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West central Minn. home builders look forward to a stronger year

This new home is under construction on 12th Street Southeast in Willmar. Local home builders have weathered some weak years recently, they expect 2012 to at least be a stable year and maybe even slightly better. (Tribune photo by Ron Adams)

WILLMAR -- The recession led to some bleak years for local home builders but there are signs they may have weathered the worst of it.

Tim Carlson, owner of Carlson Construction of Willmar, sees at least one thing positive about the start of 2012. "We're dealing with one customer that's thinking about building a house, and that's one more than we had last year," he said.

Although the recession is officially over, declining home values and foreclosures continued to depress the market most of last year.

New residential construction in the city of Willmar hit a low point in 2011: Only 13 building permits were issued -- 11 for single-family dwellings, one for a duplex and one for a four-plex. The total value came to a little more than $3 million.

In 2010, permits were issued for 14 single-family homes, four duplexes and six four-plexes with a combined value of $4.9 million.

Compare this to 2009, which saw 35 residential building permits, including permits for 17 single-family homes, collectively worth $8.7 million.

The continuing drop in home values has many potential buyers reluctant to make a move, said Jason Long, owner of Oakridge Construction in New London.

"It's holding a lot of people back," he said.

"The last few years have been extremely tough on the building industry," Carlson agreed.

On top of this, there are still many foreclosed properties that need to change hands before the housing inventory settles down and owners start thinking once more about new construction.

"Whether that's another year or two, I don't know," Carlson said.

But builders see many bright spots. Many of them have been able to eke their way through difficult times by concentrating on smaller projects. Last year's harsh winter, for instance, led to rooftop ice dams and interior home damage, resulting in an uptick in insurance work.

The ag economy has remained relatively strong, Long noted. With farmers in comparatively better shape, they've been more willing to spend on new construction, he said.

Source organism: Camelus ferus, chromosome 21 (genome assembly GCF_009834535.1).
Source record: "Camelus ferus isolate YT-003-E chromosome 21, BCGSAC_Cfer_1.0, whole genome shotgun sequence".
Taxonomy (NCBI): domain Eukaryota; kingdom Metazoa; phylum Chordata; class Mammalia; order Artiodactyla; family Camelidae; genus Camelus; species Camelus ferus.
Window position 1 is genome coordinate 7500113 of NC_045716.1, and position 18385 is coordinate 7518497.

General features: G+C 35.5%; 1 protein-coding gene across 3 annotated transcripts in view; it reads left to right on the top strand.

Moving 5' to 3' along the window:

His firm has had steady work through both 2010 and 2011. "All last year most of our work was on new houses. That's a good sign," he said. "Right now we've got work all winter and actually into early spring."

Said Carlson, "I definitely think 2011 was better for many people in our trades than the last two years."

Home foreclosures in Minnesota also have been on the decline. According to data collected by HousingLink, the state had 4,935 foreclosures during the third quarter of 2011. About 60 percent involved foreclosed homes in the Twin Cities.

Seventy of Minnesota's 87 counties saw a decrease in the number of foreclosures between the third quarter of 2010 and the third quarter of 2011. Kandiyohi County had 25 home foreclosures in the third quarter of 2011 and 33 during the same period a year before.

If telephone calls and talk on the street are any indication, 2012 likely will be stable or even slightly better for the area's home builders, Long predicted.

The warm, snowless winter might make a difference as well. Normally a slow time of year in the building industry, this January has seen more activity, along with more interest in building, Long said. "It keeps people thinking about building possibilities. We're even getting a few more phone calls here."

If his firm can maintain the same amount of business this year as last year, "I'm going to be real happy with that," he said.

Interest rates are still low, Carlson pointed out. "You would like to think that we're turning the corner," he said. "Hopefully we are. It's fun when the phone rings."

Anne Polta

Anne Polta covers health care, business/economic development and general assignment. Her HealthBeat blog can be found at Follow her on Twitter at @AnnePolta.

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